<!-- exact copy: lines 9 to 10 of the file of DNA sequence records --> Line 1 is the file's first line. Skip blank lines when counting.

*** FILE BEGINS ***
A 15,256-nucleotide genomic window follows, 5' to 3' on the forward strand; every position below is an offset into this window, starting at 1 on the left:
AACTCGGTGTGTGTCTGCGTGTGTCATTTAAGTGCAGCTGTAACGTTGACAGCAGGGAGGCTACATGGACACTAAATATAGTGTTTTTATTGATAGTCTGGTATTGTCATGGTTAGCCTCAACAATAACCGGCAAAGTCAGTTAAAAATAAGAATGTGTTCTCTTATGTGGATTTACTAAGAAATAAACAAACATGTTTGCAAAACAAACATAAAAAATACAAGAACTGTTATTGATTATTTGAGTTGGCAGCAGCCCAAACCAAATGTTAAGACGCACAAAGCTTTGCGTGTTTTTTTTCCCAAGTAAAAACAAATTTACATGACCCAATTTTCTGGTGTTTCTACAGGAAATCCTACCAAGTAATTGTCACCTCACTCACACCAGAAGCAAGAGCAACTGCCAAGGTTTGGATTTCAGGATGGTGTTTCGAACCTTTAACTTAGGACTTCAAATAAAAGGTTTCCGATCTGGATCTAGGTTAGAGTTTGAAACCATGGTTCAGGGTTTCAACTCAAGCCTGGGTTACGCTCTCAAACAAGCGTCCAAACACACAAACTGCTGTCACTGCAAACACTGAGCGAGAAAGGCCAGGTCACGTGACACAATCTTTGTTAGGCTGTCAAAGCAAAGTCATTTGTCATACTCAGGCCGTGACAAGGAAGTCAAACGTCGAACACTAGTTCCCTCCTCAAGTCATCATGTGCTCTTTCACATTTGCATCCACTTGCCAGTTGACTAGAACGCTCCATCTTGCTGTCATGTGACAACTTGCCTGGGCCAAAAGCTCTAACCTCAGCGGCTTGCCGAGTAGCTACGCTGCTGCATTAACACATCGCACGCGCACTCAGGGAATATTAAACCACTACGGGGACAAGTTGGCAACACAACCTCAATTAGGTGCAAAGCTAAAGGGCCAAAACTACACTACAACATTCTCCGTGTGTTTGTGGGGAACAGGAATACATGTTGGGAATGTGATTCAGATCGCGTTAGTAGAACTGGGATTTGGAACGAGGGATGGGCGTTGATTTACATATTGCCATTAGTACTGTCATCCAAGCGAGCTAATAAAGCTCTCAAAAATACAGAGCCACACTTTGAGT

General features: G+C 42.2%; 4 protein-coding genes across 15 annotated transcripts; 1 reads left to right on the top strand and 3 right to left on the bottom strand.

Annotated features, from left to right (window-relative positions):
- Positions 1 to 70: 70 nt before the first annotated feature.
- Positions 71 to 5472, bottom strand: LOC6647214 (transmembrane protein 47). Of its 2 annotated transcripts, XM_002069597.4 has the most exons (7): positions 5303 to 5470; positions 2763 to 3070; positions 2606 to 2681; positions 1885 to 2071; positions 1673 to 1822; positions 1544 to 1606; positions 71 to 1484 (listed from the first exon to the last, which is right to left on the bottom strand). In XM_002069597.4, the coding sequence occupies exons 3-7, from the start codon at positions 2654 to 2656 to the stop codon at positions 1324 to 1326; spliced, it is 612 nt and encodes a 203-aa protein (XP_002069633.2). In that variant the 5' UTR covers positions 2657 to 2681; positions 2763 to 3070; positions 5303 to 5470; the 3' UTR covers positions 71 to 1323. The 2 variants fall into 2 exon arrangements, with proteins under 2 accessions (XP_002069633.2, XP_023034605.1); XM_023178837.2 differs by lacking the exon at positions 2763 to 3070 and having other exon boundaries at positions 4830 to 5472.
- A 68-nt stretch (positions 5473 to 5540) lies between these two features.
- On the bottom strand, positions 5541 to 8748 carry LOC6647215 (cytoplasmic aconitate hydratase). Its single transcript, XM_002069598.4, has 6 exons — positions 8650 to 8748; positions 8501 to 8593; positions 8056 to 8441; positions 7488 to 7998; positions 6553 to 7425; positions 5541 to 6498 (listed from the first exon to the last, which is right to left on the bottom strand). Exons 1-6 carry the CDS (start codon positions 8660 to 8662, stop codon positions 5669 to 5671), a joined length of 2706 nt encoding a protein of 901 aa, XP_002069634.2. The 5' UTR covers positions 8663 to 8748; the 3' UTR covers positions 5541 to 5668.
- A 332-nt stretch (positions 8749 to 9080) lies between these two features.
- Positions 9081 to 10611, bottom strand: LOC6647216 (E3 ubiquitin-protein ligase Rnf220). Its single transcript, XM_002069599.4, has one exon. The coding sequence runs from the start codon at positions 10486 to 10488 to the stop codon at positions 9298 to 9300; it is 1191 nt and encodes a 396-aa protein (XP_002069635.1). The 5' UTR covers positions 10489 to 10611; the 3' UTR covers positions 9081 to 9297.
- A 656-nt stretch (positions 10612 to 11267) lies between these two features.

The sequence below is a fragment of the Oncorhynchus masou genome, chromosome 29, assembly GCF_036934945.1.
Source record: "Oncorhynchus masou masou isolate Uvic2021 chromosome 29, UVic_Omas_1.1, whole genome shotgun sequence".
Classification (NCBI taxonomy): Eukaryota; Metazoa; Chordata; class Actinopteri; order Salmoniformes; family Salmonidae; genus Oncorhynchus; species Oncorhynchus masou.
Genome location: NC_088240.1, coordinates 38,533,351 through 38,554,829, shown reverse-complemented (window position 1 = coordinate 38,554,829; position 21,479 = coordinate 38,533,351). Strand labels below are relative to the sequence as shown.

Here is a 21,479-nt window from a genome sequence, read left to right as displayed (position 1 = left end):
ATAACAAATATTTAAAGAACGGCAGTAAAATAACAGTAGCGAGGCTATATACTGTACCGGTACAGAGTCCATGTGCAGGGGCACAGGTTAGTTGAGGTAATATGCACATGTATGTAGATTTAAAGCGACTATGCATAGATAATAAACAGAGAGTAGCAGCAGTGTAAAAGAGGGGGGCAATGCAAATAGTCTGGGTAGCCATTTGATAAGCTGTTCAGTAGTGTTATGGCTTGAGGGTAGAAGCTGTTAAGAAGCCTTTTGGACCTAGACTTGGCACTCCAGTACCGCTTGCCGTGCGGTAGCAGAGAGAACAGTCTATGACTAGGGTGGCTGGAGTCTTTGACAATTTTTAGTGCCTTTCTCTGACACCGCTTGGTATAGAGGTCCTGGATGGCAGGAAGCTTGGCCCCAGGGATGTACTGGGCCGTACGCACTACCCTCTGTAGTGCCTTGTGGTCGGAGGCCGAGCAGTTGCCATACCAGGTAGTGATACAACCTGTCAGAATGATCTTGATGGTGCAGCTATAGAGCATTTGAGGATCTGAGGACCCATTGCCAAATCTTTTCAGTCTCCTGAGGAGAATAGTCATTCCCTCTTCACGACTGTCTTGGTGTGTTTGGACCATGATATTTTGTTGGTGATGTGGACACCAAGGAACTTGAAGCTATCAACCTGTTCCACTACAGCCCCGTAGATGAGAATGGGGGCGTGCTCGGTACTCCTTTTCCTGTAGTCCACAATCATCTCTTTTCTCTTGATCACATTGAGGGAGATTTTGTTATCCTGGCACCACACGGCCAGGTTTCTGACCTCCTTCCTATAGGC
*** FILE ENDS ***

- A 332-nt stretch (positions 8749 to 9080) lies between these two features.
- Positions 9081 to 10611, bottom strand: LOC6647216 (E3 ubiquitin-protein ligase Rnf220). Its single transcript, XM_002069599.4, has one exon. The coding sequence runs from the start codon at positions 10486 to 10488 to the stop codon at positions 9298 to 9300; it is 1191 nt and encodes a 396-aa protein (XP_002069635.1). The 5' UTR covers positions 10489 to 10611; the 3' UTR covers positions 9081 to 9297.